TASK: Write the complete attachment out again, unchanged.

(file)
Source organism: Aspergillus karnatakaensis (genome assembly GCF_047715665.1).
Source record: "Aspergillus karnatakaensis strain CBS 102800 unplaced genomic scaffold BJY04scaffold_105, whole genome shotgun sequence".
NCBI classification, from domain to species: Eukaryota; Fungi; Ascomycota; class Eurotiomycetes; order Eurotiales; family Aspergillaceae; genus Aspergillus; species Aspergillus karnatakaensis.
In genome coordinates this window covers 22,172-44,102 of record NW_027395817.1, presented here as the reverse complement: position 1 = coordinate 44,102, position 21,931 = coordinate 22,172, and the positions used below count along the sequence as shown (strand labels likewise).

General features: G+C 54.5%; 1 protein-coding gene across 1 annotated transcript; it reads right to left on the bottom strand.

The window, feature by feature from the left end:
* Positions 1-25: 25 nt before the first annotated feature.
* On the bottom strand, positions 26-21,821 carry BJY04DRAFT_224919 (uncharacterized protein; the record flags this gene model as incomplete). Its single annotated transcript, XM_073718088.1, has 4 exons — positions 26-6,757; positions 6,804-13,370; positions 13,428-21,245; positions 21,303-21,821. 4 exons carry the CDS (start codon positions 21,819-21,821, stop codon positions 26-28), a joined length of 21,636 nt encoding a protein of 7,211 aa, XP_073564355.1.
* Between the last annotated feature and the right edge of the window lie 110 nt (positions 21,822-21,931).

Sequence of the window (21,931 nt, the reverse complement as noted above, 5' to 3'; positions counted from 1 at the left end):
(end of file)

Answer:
Source organism: Aspergillus karnatakaensis (genome assembly GCF_047715665.1).
Source record: "Aspergillus karnatakaensis strain CBS 102800 unplaced genomic scaffold BJY04scaffold_105, whole genome shotgun sequence".
NCBI classification, from domain to species: Eukaryota; Fungi; Ascomycota; class Eurotiomycetes; order Eurotiales; family Aspergillaceae; genus Aspergillus; species Aspergillus karnatakaensis.
In genome coordinates this window covers 22,172-44,102 of record NW_027395817.1, presented here as the reverse complement: position 1 = coordinate 44,102, position 21,931 = coordinate 22,172, and the positions used below count along the sequence as shown (strand labels likewise).

General features: G+C 54.5%; 1 protein-coding gene across 1 annotated transcript; it reads right to left on the bottom strand.

The window, feature by feature from the left end:
* Positions 1-25: 25 nt before the first annotated feature.
* On the bottom strand, positions 26-21,821 carry BJY04DRAFT_224919 (uncharacterized protein; the record flags this gene model as incomplete). Its single annotated transcript, XM_073718088.1, has 4 exons — positions 26-6,757; positions 6,804-13,370; positions 13,428-21,245; positions 21,303-21,821. 4 exons carry the CDS (start codon positions 21,819-21,821, stop codon positions 26-28), a joined length of 21,636 nt encoding a protein of 7,211 aa, XP_073564355.1.
* Between the last annotated feature and the right edge of the window lie 110 nt (positions 21,822-21,931).

Sequence of the window (21,931 nt, the reverse complement as noted above, 5' to 3'; positions counted from 1 at the left end):